The National Library of Scotland hopes to provide a revealing insight into some of the most controversial material ever written by displaying a series of banned books this summer.

Infamous titles such as DH Lawrence’s Lady Chatterley’s Lover and Vladimir Nabokov’s Lolita are joined by many other books also considered unsuitable for public consumption at their time of publication, including school syllabus classic Lord of the Flies and the scripts of popular TV Show Father Ted.  

The exhibition opens on Friday 24 June and runs until 30 October.  It explores issues of censorship and how it this has differed between societies and over time.  It also focuses on the authors of banned titles, exploring the compromises and personal risks they endured as a result of their creations.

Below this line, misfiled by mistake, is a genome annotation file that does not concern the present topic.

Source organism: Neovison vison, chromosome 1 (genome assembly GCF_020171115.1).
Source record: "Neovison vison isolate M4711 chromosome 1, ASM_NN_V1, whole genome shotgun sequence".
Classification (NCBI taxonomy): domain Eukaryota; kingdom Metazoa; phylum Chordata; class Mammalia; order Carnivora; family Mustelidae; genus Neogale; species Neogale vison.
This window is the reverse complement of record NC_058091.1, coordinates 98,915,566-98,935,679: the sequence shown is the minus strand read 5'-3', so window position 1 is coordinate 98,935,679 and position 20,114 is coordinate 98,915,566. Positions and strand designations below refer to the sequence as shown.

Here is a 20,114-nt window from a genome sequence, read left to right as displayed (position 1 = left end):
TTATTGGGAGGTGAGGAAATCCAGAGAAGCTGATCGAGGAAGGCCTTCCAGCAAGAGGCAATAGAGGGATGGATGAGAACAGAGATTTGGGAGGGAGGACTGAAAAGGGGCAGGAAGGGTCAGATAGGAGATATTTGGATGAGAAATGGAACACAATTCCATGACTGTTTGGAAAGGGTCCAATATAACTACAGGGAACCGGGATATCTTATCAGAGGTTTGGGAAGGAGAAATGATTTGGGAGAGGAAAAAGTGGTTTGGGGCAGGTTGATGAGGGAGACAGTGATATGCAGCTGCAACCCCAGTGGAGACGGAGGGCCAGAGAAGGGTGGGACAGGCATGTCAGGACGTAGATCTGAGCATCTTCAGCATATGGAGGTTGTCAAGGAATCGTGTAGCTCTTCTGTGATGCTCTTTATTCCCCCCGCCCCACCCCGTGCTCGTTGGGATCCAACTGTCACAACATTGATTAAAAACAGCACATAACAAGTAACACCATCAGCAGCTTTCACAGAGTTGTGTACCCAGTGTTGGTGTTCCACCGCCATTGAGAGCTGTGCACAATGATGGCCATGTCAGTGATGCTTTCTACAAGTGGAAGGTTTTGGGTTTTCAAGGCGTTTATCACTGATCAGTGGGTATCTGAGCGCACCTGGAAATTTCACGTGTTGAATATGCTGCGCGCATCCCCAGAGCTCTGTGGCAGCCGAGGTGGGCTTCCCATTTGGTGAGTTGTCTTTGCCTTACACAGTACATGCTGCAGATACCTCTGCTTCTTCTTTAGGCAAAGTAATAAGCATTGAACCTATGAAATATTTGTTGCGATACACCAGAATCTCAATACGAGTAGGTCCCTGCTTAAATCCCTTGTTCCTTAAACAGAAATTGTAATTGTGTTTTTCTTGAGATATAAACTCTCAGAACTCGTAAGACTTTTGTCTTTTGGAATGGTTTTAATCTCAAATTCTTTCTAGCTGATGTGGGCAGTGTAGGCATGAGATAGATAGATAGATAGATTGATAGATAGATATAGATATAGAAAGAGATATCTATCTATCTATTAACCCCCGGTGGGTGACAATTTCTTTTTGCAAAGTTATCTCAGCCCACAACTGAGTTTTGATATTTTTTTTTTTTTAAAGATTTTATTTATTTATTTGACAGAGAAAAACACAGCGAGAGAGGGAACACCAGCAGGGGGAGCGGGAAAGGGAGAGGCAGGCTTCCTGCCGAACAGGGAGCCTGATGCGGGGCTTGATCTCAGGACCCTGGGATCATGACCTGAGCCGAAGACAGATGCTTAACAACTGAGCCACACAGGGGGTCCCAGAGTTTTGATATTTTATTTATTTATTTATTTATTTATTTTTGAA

Martyn Wade, National Librarian and Chief Executive of the National Library of Scotland, said: “Over the centuries many books have been burned, censored or challenged by the state and religious authorities, and society itself, because their contents did not conform to the political, religious or moral codes of their day.

“Libraries such as the National Library of Scotland have a vital role in freedom of expression and speech, allowing everyone to explore knowledge and ideas now and into the future. 

“Our exhibition presents an opportunity for visitors to learn more about censorship and how it has differed over time and place, with a view to encouraging informed discussion and debate around these issues.”

The exhibition covers material dating back almost 500 years, from the Spanish Inquisition to more modern banned books such as Trainspotting and Harry Potter.

The Banned Books exhibition is open from June 24 – Oct 30 at the National Library of Scotland, George IV Bridge, Edinburgh, EH1 1EW. For more information about the exhibition and its contents visit


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